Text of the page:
Monthly Archives: November 2010


I loved the movie, Social Network.
When I came out of the cinema I was buzzing.
But my son was down.
He said he found it depressing, the way Mark Zuckerberg had screwed his friend, and fellow Facebook founder, Eduardo Saverin.
I hadn’t seen it that way.
What I saw was a movie about what it takes to be successful.
It takes a willingness to go through, or crawl over, any barriers.
Like a tank.
Zuckerberg was willing to do that, Saverin wasn’t.
Zuckerberg wanted to go fast, Saverin didn’t.
So Zuckerberg went ahead without Saverin.
Saverin got left behind.
He feels he got screwed.
But the alternative was for Zuckerberg to slow down to the speed Saverin wanted to go at.
Which would, at best, have been a much, much smaller success.
So Zuckerberg sidelined Saverin.
He cut him adrift.
I thought the film had a happy-ish ending.
After the lawsuit, Saverin walked away with a billion dollars.
That’s a thousand – million dollars.
All for a twenty grand investment.
Who wouldn’t be happy with that kind of return?
“You give me twenty grand now, and later on I’ll force you out of the company, but you’ll get a billion dollars. What do you say, are you in?”
Any one of us would have bitten Zuckerberg’s arm off.
What I liked about the film was that it wasn’t about right or wrong.
It wasn’t the normal melodramatic Hollywood good guys and bad guys.
It was all about getting a result.
And it was about what you are prepared to do to get that result.
It was about what works and what doesn’t work.
Which isn’t synonymous with right and wrong.
Isaac Newton is remembered as one of the most brilliant people in history.
His great rival was Robert Hooke.
Hooke was one of the most important scientists and mathematicians of The Enlightenment.
But today Hooke is almost forgotten.
We don’t even know what he looked like.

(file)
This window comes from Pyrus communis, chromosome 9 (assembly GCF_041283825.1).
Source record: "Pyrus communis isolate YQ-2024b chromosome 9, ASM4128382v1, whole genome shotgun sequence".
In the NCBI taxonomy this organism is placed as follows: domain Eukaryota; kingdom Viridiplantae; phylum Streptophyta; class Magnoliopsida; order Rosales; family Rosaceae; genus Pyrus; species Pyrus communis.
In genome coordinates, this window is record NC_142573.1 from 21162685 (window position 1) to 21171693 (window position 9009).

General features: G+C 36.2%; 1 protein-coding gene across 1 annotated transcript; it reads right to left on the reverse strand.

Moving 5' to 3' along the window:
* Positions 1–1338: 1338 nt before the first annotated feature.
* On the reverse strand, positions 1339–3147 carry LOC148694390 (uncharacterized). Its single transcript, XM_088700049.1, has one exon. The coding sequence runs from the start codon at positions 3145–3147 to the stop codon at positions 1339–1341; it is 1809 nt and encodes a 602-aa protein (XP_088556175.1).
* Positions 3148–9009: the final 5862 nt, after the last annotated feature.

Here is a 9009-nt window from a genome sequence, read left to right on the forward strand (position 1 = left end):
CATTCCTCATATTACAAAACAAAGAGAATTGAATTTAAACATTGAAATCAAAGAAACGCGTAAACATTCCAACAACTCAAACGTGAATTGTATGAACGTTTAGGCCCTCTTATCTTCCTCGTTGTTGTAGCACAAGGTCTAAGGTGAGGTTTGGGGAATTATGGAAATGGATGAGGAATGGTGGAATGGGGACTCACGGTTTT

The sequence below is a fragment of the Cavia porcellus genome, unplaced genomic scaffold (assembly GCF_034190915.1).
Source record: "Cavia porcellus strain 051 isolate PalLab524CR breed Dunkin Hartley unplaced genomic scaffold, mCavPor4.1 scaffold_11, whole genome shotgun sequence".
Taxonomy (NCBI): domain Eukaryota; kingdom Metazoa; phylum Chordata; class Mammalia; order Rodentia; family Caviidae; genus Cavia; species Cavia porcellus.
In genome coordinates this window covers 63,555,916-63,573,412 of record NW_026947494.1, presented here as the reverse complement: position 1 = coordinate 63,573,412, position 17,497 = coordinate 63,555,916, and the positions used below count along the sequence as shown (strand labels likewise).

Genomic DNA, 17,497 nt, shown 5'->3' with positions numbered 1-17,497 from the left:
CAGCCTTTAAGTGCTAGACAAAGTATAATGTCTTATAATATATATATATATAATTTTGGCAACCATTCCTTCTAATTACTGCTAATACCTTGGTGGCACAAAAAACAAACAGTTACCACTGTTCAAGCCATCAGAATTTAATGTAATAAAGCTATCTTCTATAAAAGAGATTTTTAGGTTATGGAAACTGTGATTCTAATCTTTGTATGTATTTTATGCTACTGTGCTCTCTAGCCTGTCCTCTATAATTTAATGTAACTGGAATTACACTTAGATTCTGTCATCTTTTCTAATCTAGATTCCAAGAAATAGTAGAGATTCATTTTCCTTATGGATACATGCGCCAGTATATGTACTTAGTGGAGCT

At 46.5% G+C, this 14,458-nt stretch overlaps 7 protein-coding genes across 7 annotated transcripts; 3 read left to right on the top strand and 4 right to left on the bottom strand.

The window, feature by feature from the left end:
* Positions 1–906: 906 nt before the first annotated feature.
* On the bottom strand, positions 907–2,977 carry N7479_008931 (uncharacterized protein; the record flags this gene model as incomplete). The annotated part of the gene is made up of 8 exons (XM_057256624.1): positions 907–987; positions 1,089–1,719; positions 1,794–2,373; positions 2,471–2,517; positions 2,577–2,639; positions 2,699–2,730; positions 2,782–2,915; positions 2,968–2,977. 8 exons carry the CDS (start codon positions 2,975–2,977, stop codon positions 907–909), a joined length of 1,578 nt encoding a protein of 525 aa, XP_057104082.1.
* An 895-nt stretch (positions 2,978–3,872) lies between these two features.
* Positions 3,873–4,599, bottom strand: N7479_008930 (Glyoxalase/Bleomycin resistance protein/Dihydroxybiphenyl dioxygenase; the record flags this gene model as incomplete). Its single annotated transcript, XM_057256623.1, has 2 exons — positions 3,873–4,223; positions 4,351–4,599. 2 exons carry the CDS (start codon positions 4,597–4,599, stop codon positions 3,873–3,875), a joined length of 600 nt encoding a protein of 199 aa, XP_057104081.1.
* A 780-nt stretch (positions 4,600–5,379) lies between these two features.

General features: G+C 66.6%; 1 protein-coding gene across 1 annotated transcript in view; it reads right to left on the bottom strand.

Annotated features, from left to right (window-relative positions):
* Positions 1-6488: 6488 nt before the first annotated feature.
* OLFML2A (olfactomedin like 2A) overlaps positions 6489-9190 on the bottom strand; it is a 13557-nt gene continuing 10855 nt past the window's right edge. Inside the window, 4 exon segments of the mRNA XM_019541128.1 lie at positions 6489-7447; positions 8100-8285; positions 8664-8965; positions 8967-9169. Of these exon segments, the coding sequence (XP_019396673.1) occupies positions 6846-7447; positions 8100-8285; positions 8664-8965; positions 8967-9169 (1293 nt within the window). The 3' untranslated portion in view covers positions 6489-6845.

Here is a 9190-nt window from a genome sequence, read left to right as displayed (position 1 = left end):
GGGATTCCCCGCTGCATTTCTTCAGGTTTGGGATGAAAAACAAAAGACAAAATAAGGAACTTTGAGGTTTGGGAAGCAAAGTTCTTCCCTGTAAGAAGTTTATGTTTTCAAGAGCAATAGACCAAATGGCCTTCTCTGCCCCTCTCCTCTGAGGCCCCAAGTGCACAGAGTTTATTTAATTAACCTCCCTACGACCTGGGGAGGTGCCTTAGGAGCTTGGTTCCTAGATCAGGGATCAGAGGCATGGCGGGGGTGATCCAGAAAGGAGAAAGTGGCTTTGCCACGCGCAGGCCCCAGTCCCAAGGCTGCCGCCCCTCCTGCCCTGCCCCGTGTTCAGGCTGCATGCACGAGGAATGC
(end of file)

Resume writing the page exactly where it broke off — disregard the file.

Why is that?
Why aren’t there any pictures of Hooke?
Apparently he once accused Newton of stealing some of his ideas.
Newton never forgot or forgave.
Newton succeeded Robert Hooke as Chairman of The Royal Society.
He had all the examples of Hooke’s work destroyed.
He had all the portraits of Hooke destroyed.
As far as he could, he erased Robert Hooke from history.
Gottfried Leibniz was one of the great philosophers and mathematicians of The Enlightenment.
He invented calculus.
He published it before Newton, and his system was superior.
When Newton later published his system, Leibniz accused him of plagiarism.
Newton never forgot or forgave.
He used his influence to have Leibniz ostracised and ridiculed.
Leibniz died a pauper.
No one knows where Hooke or Leibniz are buried.
But everyone knows where Newton is buried: Westminster Abbey.
It isn’t that there isn’t any such thing as right and wrong.
It’s that they have nothing to do with getting a result.
It’s like expecting the morally superior team to win in a football match.
It’s irrelevant.
Who wins the match is the team that scores more goals.
However they score more goals.
And moaning about the result afterwards won’t change anything.
After World War Two, Hermann Goering was being tried at Nuremberg.
When he was found guilty, he was asked if he had anything to say.
He said “What is the point? The victor always makes the rules.”
Then he swallowed a cyanide capsule and died.
He understood it’s a waste of time debating right and wrong.
It’s over.
You lost.
End of story.
New Yorkers understand this.
It’s summed up by a cartoon in New Yorker magazine.
A patient is lying on the psychiatrist’s couch.
He’s obviously just finished unburdening himself to the psychiatrist.
Divulging his deepest, darkest secrets
His fears, his regrets, his missed opportunities, his thwarted intentions, his unfulfilled expectations.
The psychiatrist simply looks up and uses an old New York expression.

He says “Yeah, yeah, yeah: “Coulda – Woulda – Shoulda”.”

Read more on GETTING A RESULT…

5 Tips for Improved Facebook Brand Pages

Smirnoff Facebook PageEarlier this year I co-authored the IAB and Microsoft’s Search & Social Media report with the delightful Amy Kean. Included in this I wrote about brands considering social network pages instead of microsites. Benefits include strong SEO performance and potentially improved user experience because people inherently know how to use the likes of Facebook.

Over the weekend I conducted a sweep of over fifty brand Facebook pages. A minority like Sainsbury’s, Debenhams and other retail, FMCG and electronic brands have clearly thought out pages that have obviously received a fair amount of invested time and money. The majority however looked like they need a little helping hand.